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Listening, then campaigning

The Patients Association is 60 in January. CEO Rachel Power says the charity remains true to its roots in its belief that everyone has the right to receive the very best care they need to live healthy, independent lives

The Patients Association was founded in January 1963. Thousands of babies were being born with serious birth defects due to the prescribing of thalidomide for morning sickness but, as the Association’s brief history on its website states, “no one was speaking up for patients”.

There are many groups, charities and not-for-profit organisations that now speak for patients and carers, of course, but the Patients Association is unique in its status as non-disease and non-condition specific, describing itself as the only national campaigning charity covering all of health and social care that also works directly with patients. It believes that everyone has the right to receive the very best care they need to live healthy, independent lives. 

“From the very beginning, we were very much about listening to patients and campaigning for change,” says chief executive Rachel Power. “None of that has changed. Our aim is that everyone can access and benefit from the health and care they need to live well. And we believe that the only way that can be done is by true patient partnership in the design and delivery of all services.”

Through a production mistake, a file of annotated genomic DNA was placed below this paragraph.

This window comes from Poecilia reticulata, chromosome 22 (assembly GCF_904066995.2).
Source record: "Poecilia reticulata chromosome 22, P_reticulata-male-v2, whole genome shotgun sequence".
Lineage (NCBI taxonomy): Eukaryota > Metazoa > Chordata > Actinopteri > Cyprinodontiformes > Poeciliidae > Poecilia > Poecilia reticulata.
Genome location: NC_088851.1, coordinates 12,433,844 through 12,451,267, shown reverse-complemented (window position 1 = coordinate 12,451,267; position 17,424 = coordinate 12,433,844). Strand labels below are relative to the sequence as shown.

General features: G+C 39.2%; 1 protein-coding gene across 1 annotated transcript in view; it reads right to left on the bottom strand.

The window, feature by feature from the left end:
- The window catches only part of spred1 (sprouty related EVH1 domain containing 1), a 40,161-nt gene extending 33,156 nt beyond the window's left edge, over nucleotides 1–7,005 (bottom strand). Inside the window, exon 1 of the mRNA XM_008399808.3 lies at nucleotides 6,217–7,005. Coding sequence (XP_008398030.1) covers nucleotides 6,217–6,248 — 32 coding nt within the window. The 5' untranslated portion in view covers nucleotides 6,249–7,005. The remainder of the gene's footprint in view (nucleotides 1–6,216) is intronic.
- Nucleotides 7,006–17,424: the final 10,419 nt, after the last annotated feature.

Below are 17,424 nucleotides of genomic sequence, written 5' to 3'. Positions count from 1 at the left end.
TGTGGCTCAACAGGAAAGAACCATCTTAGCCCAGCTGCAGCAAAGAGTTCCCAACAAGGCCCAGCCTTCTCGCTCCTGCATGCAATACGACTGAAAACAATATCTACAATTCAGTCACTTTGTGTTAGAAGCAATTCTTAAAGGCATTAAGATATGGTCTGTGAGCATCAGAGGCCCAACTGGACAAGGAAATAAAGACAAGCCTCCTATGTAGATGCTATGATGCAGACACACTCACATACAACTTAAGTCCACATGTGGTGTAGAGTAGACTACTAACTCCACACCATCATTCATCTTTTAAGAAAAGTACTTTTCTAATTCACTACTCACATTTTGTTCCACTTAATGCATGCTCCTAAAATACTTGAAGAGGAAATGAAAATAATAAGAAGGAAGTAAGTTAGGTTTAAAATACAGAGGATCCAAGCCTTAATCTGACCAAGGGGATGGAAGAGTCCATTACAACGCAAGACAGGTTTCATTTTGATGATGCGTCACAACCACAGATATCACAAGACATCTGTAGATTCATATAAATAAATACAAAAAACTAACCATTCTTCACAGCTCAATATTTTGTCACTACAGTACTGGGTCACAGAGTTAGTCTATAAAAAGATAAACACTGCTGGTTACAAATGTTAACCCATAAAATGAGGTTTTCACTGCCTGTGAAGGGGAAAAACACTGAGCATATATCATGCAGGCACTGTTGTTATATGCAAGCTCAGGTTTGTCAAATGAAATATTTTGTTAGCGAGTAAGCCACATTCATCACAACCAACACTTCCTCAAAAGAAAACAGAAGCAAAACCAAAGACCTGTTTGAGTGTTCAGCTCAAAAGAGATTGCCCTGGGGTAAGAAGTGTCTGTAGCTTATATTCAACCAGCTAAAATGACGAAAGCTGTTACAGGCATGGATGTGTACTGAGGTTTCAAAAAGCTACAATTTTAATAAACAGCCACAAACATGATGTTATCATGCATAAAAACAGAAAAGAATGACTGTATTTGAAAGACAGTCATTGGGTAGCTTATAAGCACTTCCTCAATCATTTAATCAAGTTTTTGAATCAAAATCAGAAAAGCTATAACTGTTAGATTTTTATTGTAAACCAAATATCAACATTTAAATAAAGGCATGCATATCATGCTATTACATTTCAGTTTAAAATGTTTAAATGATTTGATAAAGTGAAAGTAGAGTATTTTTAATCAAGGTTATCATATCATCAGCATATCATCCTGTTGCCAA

The organisation may be small, but it punches above its weight in terms of reach. Sir Robert Francis QC, best known for his work on the Mid-Staffordshire Foundation Trust public inquiry, is the current president. Its 11 trustees are widely drawn – from clinical practice, the charity sector as well as patient advocacy, including pharmacist and freelance health IT consultant Wiqas Valji. 

“The advantage of integrated care systems is that they are closer to communities. We welcome the reforms, but without workforce they are going to fail”

“Patients are our members,” Rachel says. “They come to our AGM, we do a lot of engagement to really hear from patients as to what they are experiencing, rather than me sitting in an office, saying ‘I think this is what is happening’. I think that is very much the difference in what we do. And you don’t have to be a member to get involved in our surveys or focus groups. We open those up to everybody.”

Individual membership is free. Rachel says she made that decision, with the support of the trustees, within months of joining the organisation in 2017. “I wanted to make sure we could get to every voice rather than those who could afford what was a nominal membership fee,” she says. “I felt there shouldn’t be a membership fee for individuals to get involved.”